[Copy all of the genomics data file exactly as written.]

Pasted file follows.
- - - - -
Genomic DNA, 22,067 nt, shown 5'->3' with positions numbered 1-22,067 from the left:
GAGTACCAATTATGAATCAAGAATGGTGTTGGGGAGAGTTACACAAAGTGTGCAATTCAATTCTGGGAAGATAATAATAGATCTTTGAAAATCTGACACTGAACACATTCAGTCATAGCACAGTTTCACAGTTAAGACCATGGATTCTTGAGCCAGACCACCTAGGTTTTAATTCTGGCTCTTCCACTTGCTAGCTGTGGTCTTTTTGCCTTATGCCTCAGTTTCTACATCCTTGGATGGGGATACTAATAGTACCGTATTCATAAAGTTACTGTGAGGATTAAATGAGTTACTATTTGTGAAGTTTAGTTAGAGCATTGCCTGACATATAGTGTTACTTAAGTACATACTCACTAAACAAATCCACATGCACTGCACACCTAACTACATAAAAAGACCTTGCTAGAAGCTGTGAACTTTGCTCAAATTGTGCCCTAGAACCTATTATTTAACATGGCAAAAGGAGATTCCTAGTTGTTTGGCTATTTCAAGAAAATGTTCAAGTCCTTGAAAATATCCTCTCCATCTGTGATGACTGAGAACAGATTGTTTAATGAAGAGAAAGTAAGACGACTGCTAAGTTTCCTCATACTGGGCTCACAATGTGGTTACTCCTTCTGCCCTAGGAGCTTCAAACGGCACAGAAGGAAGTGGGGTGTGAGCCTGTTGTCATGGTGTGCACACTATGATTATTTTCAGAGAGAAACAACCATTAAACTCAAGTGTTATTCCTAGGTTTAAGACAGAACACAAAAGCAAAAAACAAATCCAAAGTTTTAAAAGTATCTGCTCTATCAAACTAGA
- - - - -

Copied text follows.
Genomic DNA, 22,067 nt, shown 5'->3' with positions numbered 1-22,067 from the left:
GAGTACCAATTATGAATCAAGAATGGTGTTGGGGAGAGTTACACAAAGTGTGCAATTCAATTCTGGGAAGATAATAATAGATCTTTGAAAATCTGACACTGAACACATTCAGTCATAGCACAGTTTCACAGTTAAGACCATGGATTCTTGAGCCAGACCACCTAGGTTTTAATTCTGGCTCTTCCACTTGCTAGCTGTGGTCTTTTTGCCTTATGCCTCAGTTTCTACATCCTTGGATGGGGATACTAATAGTACCGTATTCATAAAGTTACTGTGAGGATTAAATGAGTTACTATTTGTGAAGTTTAGTTAGAGCATTGCCTGACATATAGTGTTACTTAAGTACATACTCACTAAACAAATCCACATGCACTGCACACCTAACTACATAAAAAGACCTTGCTAGAAGCTGTGAACTTTGCTCAAATTGTGCCCTAGAACCTATTATTTAACATGGCAAAAGGAGATTCCTAGTTGTTTGGCTATTTCAAGAAAATGTTCAAGTCCTTGAAAATATCCTCTCCATCTGTGATGACTGAGAACAGATTGTTTAATGAAGAGAAAGTAAGACGACTGCTAAGTTTCCTCATACTGGGCTCACAATGTGGTTACTCCTTCTGCCCTAGGAGCTTCAAACGGCACAGAAGGAAGTGGGGTGTGAGCCTGTTGTCATGGTGTGCACACTATGATTATTTTCAGAGAGAAACAACCATTAAACTCAAGTGTTATTCCTAGGTTTAAGACAGAACACAAAAGCAAAAAACAAATCCAAAGTTTTAAAAGTATCTGCTCTATCAAACTAGA